Texture coordinates can comprise one, two, three, or four coordinates. They're usually referred to as the s, t, r, and q coordinates to distinguish them from object coordinates (x, y, z, and w) and from evaluator coordinates (u and v; see Chapter 12). For one-dimensional textures, you use the s coordinate; for two-dimensional textures, you use s and t. In Release 1.1, the r coordinate is ignored. (Some implementations have 3D texture mapping as an extension, and that extension uses the r coordinate.) The q coordinate, like w, is typically given the value 1 and can be used to create homogeneous coordinates; it's described as an advanced feature in "The q Coordinate." The command to specify texture coordinates, glTexCoord*(), is similar to glVertex*(), glColor*(), and glNormal*() - it comes in similar variations and is used the same way between glBegin() and glEnd() pairs. Usually, texture-coordinate values range from 0 to 1; values can be assigned outside this range, however, with the results described in "Repeating and Clamping Textures."

void glTexCoord{1234}{sifd}(TYPEcoords);
void glTexCoord{1234}{sifd}v(
TYPE *coords);
Sets the current texture coordinates (s, t, r, q). Subsequent calls to glVertex*() result in those vertices being assigned the current texture coordinates. With glTexCoord1*(), the s coordinate is set to the specified value, t and r are set to 0, and q is set to 1. Using glTexCoord2*() allows you to specify s and t; r and q are set to 0 and 1, respectively. With glTexCoord3*(), q is set to 1 and the other coordinates are set as specified. You can specify all coordinates with glTexCoord4*(). Use the appropriate suffix (s, i, f, or d) and the corresponding value for TYPE (GLshort, GLint, GLfloat, or GLdouble) to specify the coordinates' data type. You can supply the coordinates individually, or you can use the vector version of the command to supply them in a single array. Texture coordinates are multiplied by the 4 ´ 4 texture matrix before any texture mapping occurs. (See "The Texture Matrix Stack.") Note that integer texture coordinates are interpreted directly rather than being mapped to the range [-1,1] as normal coordinates are.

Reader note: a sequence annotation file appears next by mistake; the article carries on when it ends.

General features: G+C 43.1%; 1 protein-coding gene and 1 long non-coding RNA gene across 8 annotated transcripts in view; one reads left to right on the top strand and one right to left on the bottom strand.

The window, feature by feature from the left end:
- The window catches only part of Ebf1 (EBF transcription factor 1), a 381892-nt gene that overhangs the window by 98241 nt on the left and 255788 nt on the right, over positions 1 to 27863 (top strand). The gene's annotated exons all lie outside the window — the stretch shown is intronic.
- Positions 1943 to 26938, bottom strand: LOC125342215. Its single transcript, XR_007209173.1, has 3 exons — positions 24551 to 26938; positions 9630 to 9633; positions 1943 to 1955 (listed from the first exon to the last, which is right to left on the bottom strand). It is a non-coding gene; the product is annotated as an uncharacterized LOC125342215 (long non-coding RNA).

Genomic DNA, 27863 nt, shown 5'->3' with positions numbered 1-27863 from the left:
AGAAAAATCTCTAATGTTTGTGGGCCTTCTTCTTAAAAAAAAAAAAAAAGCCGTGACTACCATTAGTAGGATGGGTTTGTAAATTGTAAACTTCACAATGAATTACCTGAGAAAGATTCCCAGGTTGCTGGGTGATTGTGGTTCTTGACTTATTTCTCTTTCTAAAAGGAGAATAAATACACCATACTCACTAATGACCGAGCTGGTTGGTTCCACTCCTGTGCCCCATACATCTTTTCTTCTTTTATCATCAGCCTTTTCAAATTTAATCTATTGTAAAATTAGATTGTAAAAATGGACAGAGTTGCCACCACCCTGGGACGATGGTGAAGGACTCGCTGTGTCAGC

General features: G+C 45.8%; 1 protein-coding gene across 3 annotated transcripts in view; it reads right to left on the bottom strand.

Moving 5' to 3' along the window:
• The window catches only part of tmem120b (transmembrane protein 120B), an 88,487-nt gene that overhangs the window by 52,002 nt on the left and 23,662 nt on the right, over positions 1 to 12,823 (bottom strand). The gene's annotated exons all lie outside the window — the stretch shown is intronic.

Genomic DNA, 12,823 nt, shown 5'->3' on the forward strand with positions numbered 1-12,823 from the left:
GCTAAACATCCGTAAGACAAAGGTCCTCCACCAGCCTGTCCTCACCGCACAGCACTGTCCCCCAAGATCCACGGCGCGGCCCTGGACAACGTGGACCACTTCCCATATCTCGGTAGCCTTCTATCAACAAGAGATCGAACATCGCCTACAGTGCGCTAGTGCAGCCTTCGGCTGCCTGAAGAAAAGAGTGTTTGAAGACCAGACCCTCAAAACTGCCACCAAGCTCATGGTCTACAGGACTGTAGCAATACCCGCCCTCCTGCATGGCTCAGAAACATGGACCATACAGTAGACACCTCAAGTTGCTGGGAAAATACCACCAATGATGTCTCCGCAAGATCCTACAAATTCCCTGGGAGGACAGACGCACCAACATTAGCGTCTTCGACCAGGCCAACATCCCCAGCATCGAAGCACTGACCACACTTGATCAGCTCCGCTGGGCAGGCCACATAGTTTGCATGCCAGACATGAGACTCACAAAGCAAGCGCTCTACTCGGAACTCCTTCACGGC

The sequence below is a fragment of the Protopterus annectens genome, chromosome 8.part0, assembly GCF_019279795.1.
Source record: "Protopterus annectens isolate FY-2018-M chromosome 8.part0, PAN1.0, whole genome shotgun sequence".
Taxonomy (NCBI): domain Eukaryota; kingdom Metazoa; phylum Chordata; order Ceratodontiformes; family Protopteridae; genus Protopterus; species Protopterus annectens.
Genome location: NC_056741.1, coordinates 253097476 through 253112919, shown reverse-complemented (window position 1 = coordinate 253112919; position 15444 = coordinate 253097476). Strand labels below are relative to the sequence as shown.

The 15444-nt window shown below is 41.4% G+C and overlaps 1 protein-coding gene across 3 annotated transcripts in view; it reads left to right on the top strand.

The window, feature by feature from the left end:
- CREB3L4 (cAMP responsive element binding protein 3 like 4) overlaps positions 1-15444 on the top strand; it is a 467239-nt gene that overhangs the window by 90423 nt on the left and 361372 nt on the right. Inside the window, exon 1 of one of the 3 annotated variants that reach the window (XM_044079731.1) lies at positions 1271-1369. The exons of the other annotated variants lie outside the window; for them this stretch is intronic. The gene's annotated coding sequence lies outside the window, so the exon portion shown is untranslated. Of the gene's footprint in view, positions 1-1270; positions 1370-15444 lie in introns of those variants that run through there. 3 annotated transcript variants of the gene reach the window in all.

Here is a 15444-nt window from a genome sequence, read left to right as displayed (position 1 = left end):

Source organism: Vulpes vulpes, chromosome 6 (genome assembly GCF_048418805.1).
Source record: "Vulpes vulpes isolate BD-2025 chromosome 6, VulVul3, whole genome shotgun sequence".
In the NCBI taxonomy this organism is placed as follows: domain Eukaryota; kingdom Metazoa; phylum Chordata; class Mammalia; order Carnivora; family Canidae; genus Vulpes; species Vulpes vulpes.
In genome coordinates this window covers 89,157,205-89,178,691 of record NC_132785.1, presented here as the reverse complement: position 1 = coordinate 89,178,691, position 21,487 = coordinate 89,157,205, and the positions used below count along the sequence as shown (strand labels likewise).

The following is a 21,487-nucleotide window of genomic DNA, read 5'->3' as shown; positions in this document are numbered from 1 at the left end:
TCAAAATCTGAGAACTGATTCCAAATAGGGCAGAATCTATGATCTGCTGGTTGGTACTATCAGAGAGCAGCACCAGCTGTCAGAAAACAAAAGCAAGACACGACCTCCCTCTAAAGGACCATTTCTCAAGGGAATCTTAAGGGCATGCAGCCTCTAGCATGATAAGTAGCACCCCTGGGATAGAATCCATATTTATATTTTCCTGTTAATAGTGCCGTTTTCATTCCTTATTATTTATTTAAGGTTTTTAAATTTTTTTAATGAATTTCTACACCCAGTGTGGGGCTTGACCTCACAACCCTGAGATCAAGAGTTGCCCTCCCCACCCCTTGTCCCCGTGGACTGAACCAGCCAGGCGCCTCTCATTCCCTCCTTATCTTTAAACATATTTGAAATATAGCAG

The next section discusses how to calculate appropriate texture coordinates. Instead of explicitly assigning them yourself, you can choose to have texture coordinates calculated automatically by OpenGL as a function of the vertex coordinates. (See "Automatic Texture-Coordinate Generation.")

Computing Appropriate Texture Coordinates

Two-dimensional textures are square or rectangular images that are typically mapped to the polygons that make up a polygonal model. In the simplest case, you're mapping a rectangular texture onto a model that's also rectangular - for example, your texture is a scanned image of a brick wall, and your rectangle is to represent a brick wall of a building. Suppose the brick wall is square and the texture is square, and you want to map the whole texture to the whole wall. The texture coordinates of the texture square are (0, 0), (1, 0), (1, 1), and (0, 1) in counterclockwise order. When you're drawing the wall, just give those four coordinate sets as the texture coordinates as you specify the wall's vertices in counterclockwise order.

Now suppose that the wall is two-thirds as high as it is wide, and that the texture is again square. To avoid distorting the texture, you need to map the wall to a portion of the texture map so that the aspect ratio of the texture is preserved. Suppose that you decide to use the lower two-thirds of the texture map to texture the wall. In this case, use texture coordinates of (0,0), (1,0), (1,2/3), and (0,2/3) for the texture coordinates as the wall vertices are traversed in a counterclockwise order.